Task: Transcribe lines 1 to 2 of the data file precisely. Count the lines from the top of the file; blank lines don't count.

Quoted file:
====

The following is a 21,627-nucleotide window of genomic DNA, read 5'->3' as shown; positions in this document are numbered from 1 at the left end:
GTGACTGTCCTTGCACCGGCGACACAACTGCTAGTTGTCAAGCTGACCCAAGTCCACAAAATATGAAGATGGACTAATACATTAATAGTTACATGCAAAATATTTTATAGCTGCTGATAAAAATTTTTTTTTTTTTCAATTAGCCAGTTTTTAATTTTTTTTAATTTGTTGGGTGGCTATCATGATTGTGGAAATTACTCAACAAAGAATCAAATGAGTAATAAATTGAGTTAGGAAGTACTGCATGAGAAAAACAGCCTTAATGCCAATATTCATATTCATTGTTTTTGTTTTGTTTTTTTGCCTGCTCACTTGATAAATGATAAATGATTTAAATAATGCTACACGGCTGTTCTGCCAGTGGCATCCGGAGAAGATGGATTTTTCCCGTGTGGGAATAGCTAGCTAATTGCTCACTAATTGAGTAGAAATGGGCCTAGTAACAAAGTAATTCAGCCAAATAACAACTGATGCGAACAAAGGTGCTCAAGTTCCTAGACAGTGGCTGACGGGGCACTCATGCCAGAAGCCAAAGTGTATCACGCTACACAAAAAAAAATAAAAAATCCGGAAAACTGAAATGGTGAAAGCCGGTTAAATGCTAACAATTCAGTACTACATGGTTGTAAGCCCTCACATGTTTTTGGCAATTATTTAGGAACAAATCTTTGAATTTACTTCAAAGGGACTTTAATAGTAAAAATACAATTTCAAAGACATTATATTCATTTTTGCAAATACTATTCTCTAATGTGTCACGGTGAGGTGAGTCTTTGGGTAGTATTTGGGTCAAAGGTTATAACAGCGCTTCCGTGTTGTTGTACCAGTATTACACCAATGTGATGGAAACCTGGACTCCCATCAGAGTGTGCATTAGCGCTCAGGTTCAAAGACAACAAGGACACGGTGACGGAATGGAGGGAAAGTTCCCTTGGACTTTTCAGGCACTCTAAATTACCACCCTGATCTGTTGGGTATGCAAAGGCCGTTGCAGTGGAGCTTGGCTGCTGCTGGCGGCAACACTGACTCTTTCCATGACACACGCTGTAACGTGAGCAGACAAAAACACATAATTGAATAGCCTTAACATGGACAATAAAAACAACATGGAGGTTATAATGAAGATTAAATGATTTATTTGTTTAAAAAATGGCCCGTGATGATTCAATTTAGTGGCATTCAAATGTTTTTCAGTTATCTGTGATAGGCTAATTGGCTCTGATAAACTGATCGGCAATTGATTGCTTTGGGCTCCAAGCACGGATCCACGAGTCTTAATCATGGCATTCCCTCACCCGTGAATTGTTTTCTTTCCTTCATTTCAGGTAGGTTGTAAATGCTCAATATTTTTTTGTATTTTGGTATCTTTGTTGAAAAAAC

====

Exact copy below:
The following is a 21,627-nucleotide window of genomic DNA, read 5'->3' as shown; positions in this document are numbered from 1 at the left end:
GTGACTGTCCTTGCACCGGCGACACAACTGCTAGTTGTCAAGCTGACCCAAGTCCACAAAATATGAAGATGGACTAATACATTAATAGTTACATGCAAAATATTTTATAGCTGCTGATAAAAATTTTTTTTTTTTTCAATTAGCCAGTTTTTAATTTTTTTTAATTTGTTGGGTGGCTATCATGATTGTGGAAATTACTCAACAAAGAATCAAATGAGTAATAAATTGAGTTAGGAAGTACTGCATGAGAAAAACAGCCTTAATGCCAATATTCATATTCATTGTTTTTGTTTTGTTTTTTTGCCTGCTCACTTGATAAATGATAAATGATTTAAATAATGCTACACGGCTGTTCTGCCAGTGGCATCCGGAGAAGATGGATTTTTCCCGTGTGGGAATAGCTAGCTAATTGCTCACTAATTGAGTAGAAATGGGCCTAGTAACAAAGTAATTCAGCCAAATAACAACTGATGCGAACAAAGGTGCTCAAGTTCCTAGACAGTGGCTGACGGGGCACTCATGCCAGAAGCCAAAGTGTATCACGCTACACAAAAAAAAATAAAAAATCCGGAAAACTGAAATGGTGAAAGCCGGTTAAATGCTAACAATTCAGTACTACATGGTTGTAAGCCCTCACATGTTTTTGGCAATTATTTAGGAACAAATCTTTGAATTTACTTCAAAGGGACTTTAATAGTAAAAATACAATTTCAAAGACATTATATTCATTTTTGCAAATACTATTCTCTAATGTGTCACGGTGAGGTGAGTCTTTGGGTAGTATTTGGGTCAAAGGTTATAACAGCGCTTCCGTGTTGTTGTACCAGTATTACACCAATGTGATGGAAACCTGGACTCCCATCAGAGTGTGCATTAGCGCTCAGGTTCAAAGACAACAAGGACACGGTGACGGAATGGAGGGAAAGTTCCCTTGGACTTTTCAGGCACTCTAAATTACCACCCTGATCTGTTGGGTATGCAAAGGCCGTTGCAGTGGAGCTTGGCTGCTGCTGGCGGCAACACTGACTCTTTCCATGACACACGCTGTAACGTGAGCAGACAAAAACACATAATTGAATAGCCTTAACATGGACAATAAAAACAACATGGAGGTTATAATGAAGATTAAATGATTTATTTGTTTAAAAAATGGCCCGTGATGATTCAATTTAGTGGCATTCAAATGTTTTTCAGTTATCTGTGATAGGCTAATTGGCTCTGATAAACTGATCGGCAATTGATTGCTTTGGGCTCCAAGCACGGATCCACGAGTCTTAATCATGGCATTCCCTCACCCGTGAATTGTTTTCTTTCCTTCATTTCAGGTAGGTTGTAAATGCTCAATATTTTTTTGTATTTTGGTATCTTTGTTGAAAAAAC